This project investigates how attention and eye movement control influence higher cognitive processes, such as executive control, with focus on interventional strategies for patients with neurological damage. One of the major components of attention is top-down attentional control, which is our ability to respond according to our own internal desires. Top-down control allows flexibility over our behaviour to determine whether or not or how much to respond to salient bottom-up sensory inputs that automatically attract attention.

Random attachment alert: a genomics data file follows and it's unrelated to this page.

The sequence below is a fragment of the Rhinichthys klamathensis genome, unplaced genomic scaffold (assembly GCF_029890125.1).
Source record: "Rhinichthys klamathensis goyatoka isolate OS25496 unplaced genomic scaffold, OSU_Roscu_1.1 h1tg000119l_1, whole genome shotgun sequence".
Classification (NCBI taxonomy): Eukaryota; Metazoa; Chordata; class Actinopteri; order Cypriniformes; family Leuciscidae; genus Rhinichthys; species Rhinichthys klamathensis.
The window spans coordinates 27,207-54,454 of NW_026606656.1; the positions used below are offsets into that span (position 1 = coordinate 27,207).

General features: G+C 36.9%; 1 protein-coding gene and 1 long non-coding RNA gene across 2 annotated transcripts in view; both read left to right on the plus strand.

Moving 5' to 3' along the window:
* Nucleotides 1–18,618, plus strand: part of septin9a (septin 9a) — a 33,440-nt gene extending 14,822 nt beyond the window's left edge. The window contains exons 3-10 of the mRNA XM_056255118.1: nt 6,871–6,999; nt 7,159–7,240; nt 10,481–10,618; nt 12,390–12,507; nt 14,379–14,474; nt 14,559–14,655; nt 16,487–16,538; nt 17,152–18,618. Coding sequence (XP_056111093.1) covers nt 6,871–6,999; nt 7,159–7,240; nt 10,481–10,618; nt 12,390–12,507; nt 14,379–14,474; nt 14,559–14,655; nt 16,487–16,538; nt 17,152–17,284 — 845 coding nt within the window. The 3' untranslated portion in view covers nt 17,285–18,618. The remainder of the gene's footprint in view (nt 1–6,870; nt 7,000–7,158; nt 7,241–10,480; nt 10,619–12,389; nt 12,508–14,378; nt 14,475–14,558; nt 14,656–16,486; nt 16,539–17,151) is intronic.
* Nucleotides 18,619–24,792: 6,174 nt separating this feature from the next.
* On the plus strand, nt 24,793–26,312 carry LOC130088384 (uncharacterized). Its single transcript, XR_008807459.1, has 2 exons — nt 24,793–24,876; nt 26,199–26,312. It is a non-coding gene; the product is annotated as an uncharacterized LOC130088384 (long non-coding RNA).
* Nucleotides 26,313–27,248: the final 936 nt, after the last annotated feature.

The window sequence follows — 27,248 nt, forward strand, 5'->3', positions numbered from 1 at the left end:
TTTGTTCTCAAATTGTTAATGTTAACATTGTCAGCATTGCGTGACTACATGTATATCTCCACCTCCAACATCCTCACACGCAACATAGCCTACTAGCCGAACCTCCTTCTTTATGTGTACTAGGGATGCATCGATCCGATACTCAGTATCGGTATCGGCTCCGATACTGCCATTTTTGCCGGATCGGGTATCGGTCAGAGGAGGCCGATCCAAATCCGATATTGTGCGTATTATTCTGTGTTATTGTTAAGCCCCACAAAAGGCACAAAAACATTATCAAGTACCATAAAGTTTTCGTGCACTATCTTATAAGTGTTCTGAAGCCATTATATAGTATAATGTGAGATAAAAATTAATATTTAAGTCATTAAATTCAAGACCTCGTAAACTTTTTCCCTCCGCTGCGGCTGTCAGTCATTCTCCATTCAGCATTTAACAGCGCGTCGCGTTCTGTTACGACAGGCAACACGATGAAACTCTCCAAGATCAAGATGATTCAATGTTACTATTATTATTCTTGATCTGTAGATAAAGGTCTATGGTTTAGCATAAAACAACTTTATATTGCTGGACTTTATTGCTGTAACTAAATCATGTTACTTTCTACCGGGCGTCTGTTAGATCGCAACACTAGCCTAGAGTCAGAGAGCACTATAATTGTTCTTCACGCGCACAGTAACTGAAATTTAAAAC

There is evidence suggesting that top-down attentional control degrades in many neurological diseases such as Parkinson’s disease and Alzheimer’s disease. Therefore, finding ways to preserve top-down attentional control and prevent degradation could have a major impact on patients’ quality of life. One such means is through training or practice, which has been shown to improve function, possibly strengthening synapses, increasing dendritic strengths and reorganizing cortex. We are currently implementing an eye movement training task that utilizes top-down attentional control. We will study (1) whether people can be trained to regain executive control function and (2) whether benefits of this training will generalize to other cognitive functions.
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